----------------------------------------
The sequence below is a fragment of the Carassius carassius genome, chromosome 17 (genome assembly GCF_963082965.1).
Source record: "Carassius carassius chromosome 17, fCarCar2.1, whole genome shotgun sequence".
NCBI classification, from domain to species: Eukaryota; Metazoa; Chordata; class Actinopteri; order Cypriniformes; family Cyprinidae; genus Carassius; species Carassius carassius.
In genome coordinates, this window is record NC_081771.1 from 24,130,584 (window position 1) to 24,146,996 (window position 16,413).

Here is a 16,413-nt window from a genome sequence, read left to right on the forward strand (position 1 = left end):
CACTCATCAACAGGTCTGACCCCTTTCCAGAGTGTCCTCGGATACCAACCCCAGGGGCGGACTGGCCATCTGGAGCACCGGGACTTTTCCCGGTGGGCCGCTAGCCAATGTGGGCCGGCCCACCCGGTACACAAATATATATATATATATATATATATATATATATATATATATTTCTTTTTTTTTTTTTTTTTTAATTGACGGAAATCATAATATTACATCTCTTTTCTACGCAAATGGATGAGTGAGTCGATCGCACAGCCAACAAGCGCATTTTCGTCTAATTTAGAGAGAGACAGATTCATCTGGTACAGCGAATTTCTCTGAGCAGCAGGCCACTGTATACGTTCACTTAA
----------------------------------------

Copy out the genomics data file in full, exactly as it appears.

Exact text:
The sequence below is a fragment of the Carassius carassius genome, chromosome 17 (genome assembly GCF_963082965.1).
Source record: "Carassius carassius chromosome 17, fCarCar2.1, whole genome shotgun sequence".
NCBI classification, from domain to species: Eukaryota; Metazoa; Chordata; class Actinopteri; order Cypriniformes; family Cyprinidae; genus Carassius; species Carassius carassius.
In genome coordinates, this window is record NC_081771.1 from 24,130,584 (window position 1) to 24,146,996 (window position 16,413).

Here is a 16,413-nt window from a genome sequence, read left to right on the forward strand (position 1 = left end):
CACTCATCAACAGGTCTGACCCCTTTCCAGAGTGTCCTCGGATACCAACCCCAGGGGCGGACTGGCCATCTGGAGCACCGGGACTTTTCCCGGTGGGCCGCTAGCCAATGTGGGCCGGCCCACCCGGTACACAAATATATATATATATATATATATATATATATATATATATATTTCTTTTTTTTTTTTTTTTTTAATTGACGGAAATCATAATATTACATCTCTTTTCTACGCAAATGGATGAGTGAGTCGATCGCACAGCCAACAAGCGCATTTTCGTCTAATTTAGAGAGAGACAGATTCATCTGGTACAGCGAATTTCTCTGAGCAGCAGGCCACTGTATACGTTCACTTAA